An anonymous reader writes "It turns out that people scan QR codes simply because they are curious, not because the want information about a product. [Un]fortunately, curiosity is also a primary motivator for phishing campaigns used by scammers. In a recent study CMU researchers performed a QRishing (QR code phishing) experiment placing various types of QR codes around Pittsburgh. Besides finding that curiosity was the chief reason people scanned, it was also obvious that men are much more likely to fall victim to this scam.
In the real world, this attack would likely have been far more effective since these researchers were handcuffed by ethical research rules. Attackers could place QRcodes over existing ones or deface public property like parking meters. Heck, who wouldn't scan a QR code stick that had been placed on the neighborhood cat?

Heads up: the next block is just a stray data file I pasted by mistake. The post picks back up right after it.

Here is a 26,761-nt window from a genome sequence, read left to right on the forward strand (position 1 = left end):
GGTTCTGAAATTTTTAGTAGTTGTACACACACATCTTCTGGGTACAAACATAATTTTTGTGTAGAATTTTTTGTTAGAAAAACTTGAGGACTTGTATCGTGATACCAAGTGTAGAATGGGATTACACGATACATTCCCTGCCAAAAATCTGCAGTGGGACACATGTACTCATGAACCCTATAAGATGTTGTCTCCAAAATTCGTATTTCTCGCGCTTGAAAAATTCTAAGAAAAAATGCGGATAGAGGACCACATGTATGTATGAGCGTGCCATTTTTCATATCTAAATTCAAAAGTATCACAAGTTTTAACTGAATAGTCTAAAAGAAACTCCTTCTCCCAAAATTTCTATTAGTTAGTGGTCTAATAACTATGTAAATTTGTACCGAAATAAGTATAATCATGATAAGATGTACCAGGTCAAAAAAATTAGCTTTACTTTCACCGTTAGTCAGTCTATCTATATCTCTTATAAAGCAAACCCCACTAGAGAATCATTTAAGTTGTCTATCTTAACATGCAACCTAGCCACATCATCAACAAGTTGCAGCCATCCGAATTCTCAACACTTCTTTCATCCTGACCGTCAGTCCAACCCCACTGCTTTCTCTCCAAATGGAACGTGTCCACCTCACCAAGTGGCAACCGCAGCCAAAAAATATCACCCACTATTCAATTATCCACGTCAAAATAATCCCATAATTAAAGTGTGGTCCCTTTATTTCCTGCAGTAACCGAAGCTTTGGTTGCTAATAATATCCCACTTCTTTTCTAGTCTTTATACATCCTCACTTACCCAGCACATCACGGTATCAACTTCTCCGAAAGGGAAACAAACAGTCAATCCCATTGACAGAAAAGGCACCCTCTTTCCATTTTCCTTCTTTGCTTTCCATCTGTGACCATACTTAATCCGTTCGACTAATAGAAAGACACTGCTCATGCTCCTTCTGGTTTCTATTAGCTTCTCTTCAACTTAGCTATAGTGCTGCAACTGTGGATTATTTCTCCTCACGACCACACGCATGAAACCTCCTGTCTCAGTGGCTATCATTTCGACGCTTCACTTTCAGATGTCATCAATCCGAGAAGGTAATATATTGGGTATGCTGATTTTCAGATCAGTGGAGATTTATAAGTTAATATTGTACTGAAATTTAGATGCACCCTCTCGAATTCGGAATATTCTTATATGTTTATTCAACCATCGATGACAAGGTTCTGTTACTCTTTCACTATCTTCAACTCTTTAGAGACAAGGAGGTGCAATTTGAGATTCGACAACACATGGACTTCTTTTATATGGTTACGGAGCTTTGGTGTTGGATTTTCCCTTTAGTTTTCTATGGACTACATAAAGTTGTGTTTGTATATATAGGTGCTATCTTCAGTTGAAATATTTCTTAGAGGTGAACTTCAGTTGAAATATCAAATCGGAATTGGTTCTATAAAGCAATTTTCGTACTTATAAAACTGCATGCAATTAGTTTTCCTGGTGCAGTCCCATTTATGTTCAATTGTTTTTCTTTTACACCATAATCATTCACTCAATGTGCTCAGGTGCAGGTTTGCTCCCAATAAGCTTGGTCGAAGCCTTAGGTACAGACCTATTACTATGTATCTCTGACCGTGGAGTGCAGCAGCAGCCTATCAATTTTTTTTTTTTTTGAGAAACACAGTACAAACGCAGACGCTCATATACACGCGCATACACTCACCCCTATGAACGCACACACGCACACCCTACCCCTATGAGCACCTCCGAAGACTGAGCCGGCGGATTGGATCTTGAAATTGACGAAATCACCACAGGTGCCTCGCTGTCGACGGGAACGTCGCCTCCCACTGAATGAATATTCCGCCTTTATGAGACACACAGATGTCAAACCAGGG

With the incredibly long and spurious patch cycle for today's Android devices, scanning a QR code could result in a bad guy having complete control of your mobile phone. Be wary next time you see one of these codes, certainly use a reader app that at least shows you the URL before launching your, probably old, browser!"
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